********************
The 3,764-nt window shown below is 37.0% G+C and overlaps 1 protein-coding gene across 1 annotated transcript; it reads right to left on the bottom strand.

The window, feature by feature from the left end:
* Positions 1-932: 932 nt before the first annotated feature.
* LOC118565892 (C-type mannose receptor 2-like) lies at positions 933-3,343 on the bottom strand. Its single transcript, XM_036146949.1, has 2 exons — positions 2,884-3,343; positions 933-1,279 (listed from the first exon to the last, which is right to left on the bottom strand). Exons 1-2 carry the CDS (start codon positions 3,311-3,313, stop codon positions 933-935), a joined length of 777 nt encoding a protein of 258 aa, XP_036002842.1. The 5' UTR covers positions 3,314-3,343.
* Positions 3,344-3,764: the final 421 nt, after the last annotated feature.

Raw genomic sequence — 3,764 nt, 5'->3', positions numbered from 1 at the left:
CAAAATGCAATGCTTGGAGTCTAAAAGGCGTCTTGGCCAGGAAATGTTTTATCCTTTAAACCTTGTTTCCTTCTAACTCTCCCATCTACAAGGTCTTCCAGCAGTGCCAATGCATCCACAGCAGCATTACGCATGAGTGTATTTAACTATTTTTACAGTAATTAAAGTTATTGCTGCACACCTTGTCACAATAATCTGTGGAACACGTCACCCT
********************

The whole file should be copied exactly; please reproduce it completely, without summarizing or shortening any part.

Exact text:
The 3,764-nt window shown below is 37.0% G+C and overlaps 1 protein-coding gene across 1 annotated transcript; it reads right to left on the bottom strand.

The window, feature by feature from the left end:
* Positions 1-932: 932 nt before the first annotated feature.
* LOC118565892 (C-type mannose receptor 2-like) lies at positions 933-3,343 on the bottom strand. Its single transcript, XM_036146949.1, has 2 exons — positions 2,884-3,343; positions 933-1,279 (listed from the first exon to the last, which is right to left on the bottom strand). Exons 1-2 carry the CDS (start codon positions 3,311-3,313, stop codon positions 933-935), a joined length of 777 nt encoding a protein of 258 aa, XP_036002842.1. The 5' UTR covers positions 3,314-3,343.
* Positions 3,344-3,764: the final 421 nt, after the last annotated feature.

Raw genomic sequence — 3,764 nt, 5'->3', positions numbered from 1 at the left:
CAAAATGCAATGCTTGGAGTCTAAAAGGCGTCTTGGCCAGGAAATGTTTTATCCTTTAAACCTTGTTTCCTTCTAACTCTCCCATCTACAAGGTCTTCCAGCAGTGCCAATGCATCCACAGCAGCATTACGCATGAGTGTATTTAACTATTTTTACAGTAATTAAAGTTATTGCTGCACACCTTGTCACAATAATCTGTGGAACACGTCACCCT